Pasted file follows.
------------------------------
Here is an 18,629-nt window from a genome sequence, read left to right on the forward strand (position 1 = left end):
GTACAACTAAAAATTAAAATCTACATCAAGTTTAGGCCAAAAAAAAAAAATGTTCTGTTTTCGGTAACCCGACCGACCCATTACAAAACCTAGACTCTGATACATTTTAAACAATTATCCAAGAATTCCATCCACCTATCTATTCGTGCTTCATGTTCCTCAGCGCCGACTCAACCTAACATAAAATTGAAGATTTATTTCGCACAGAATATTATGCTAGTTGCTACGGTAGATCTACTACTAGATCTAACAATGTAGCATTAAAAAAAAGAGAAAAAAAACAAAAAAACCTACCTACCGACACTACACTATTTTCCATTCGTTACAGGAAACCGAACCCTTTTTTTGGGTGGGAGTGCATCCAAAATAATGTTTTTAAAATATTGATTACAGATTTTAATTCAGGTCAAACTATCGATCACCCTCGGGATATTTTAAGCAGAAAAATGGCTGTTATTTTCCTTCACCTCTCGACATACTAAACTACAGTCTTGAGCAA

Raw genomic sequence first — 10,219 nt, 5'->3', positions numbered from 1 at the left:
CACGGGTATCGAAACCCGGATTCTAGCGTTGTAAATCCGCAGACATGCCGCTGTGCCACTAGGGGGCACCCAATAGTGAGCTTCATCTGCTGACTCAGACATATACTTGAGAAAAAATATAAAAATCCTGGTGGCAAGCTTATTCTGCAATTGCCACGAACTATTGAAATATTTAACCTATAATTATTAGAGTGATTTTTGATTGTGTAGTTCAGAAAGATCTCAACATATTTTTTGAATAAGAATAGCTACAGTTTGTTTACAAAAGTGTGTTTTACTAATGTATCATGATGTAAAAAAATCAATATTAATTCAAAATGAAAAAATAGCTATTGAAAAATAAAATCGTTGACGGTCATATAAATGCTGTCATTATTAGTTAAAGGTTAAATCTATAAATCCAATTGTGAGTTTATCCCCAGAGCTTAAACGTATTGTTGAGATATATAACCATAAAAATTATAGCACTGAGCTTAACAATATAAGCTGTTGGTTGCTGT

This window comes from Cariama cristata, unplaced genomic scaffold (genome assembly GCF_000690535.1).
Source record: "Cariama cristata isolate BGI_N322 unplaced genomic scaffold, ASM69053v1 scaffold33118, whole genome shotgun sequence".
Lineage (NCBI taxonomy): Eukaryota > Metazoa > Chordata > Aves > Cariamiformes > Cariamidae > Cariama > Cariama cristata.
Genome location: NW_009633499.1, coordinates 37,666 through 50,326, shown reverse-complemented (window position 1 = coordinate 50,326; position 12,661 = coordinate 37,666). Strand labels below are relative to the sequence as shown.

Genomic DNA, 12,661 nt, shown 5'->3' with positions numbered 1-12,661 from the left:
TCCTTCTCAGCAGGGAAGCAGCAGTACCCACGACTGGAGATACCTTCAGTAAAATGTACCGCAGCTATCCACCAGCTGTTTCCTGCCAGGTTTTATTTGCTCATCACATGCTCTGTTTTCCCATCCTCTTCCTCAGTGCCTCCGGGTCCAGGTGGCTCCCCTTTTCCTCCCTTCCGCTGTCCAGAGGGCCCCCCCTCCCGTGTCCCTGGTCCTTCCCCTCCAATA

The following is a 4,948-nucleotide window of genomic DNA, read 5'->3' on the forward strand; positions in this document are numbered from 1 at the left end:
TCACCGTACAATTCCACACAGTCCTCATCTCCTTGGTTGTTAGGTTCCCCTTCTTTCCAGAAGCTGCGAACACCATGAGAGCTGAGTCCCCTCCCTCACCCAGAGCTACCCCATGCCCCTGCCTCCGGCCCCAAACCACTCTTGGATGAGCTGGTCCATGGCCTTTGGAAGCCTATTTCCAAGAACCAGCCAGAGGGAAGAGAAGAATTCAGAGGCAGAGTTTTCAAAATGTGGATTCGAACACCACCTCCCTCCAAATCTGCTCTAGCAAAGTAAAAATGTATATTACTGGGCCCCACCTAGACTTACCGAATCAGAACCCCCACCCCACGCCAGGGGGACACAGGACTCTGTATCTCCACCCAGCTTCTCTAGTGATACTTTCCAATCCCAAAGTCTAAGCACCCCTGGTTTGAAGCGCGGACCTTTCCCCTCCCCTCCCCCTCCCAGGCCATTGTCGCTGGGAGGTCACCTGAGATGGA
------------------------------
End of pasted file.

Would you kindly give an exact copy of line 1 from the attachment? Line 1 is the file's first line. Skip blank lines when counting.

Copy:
Here is an 18,629-nt window from a genome sequence, read left to right on the forward strand (position 1 = left end):